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Japan

Japan: Scenes Of Devastation And The Silence Of The Missing

A 26-hour journey across the decimated region between Tokyo and Sendai finds villages drowned in mud, message boards to search for loved ones and the earth still moving.

Left in the tsunami's wake (Yurichiro Haga)
Left in the tsunami's wake (Yurichiro Haga)
Régis Arnaud

SENDAI - The journey from Tokyo to Sendai usually takes an hour and forty minutes on one of Japan's high-speed Shinkansen trains. Today, it would take you 26 hours. The bullet trains are no longer running, the motorway is barred to everyone but the emergency services, and on the back roads from Tokyo to Sendai the earth does not stop shaking.

The whole world knows that last week Friday, March 11th at 2.46pm, the biggest earthquake in Japan's history struck, rattling Tokyo in a way it had never experienced. The temblor measured 8.9 on the Richter scale. Yet, it is still hard to convey what this nation is going through now, the extent to which Japan's Pacific coast has become - for those living on it - like a gigantic floating vessel constantly negotiating a terrible, unfathomable swell from the depths of the earth.

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Geopolitics

Russia's Military Failures Are Really About Its Soldiers

No doubt, strategic errors and corruption at the highest ranks in the Kremlin are partly to blame for the Russian military's stunning difficulties in Ukraine. But the roots run deeper, where the ordinary recruits come from, how they are exploited, how they react.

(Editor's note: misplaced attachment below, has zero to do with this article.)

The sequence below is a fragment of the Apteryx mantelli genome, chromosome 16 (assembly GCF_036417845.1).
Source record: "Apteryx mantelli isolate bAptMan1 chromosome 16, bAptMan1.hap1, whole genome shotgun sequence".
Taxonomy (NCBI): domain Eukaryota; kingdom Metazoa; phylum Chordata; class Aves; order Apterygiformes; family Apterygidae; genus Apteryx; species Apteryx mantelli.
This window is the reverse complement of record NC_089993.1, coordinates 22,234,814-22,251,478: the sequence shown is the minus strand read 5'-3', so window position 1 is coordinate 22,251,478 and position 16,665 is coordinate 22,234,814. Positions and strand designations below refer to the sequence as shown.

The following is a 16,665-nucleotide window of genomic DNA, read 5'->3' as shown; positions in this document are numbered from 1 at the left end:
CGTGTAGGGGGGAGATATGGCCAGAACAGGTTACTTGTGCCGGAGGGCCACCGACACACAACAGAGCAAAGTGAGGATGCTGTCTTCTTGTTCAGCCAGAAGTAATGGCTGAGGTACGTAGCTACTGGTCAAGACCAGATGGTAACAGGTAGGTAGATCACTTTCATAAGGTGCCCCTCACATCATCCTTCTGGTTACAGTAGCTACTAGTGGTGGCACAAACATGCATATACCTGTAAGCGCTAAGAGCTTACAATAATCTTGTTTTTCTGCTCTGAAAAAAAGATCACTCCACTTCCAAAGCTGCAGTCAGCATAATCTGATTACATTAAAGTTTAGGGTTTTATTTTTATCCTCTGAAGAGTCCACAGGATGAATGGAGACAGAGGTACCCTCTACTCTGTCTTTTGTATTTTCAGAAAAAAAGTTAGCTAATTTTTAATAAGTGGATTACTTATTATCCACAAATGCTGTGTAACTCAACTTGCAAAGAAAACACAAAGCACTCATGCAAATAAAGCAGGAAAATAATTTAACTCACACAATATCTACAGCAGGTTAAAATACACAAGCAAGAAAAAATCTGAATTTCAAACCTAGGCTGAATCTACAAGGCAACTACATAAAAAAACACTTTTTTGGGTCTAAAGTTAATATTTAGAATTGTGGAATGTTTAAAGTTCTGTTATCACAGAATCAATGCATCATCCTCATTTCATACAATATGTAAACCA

Army reserve soldiers go to Red Square to attend a Pioneer Induction ceremony

Anna Akage

To the great relief of Ukraine and the great surprise of the rest of the world, the Russian army — considered until February 24, the second strongest in the world — is now eminently beatable on the battlefield against Ukrainian forces operating with vastly inferior firepower.

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After renouncing the original ambitions to take Kyiv and unseat the Ukrainian government, the focus turned to the southeastern region of Donbas, where a would-be great battle on a scale comparable to World War II Soviet victories has turned into a quagmire peppered with laughable updates by Chechen leader Ramzan Kadyrov on TikTok.

The Russians have not managed to occupy a single significant Ukrainian city, except Kherson, which they partially destroyed and now find difficult to hold. Meanwhile, Ukrainian civilians are left to suffer the bombing of cities and villages from Lviv to Odessa, with looting, torture and assorted war crimes.

The reasons for both the poor performance and atrocities are many, and include deep-seated corruption and lack of professionalism up through the highest ranks, including Defense Minister Sergei Shoigu, who had never served in the army, and arrived in his position only because of his loyalty to the No. 1 man in the Kremlin.

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Central to the tragic absurdity of this war is the question of language. Vladimir Putin has repeated that protecting ethnic Russians and the Russian-speaking populations of Ukraine was a driving motivation for his invasion.

Yet one month on, a quick look at the map shows that many of the worst-hit cities are those where Russian is the predominant language: Kharkiv, Odesa, Kherson.

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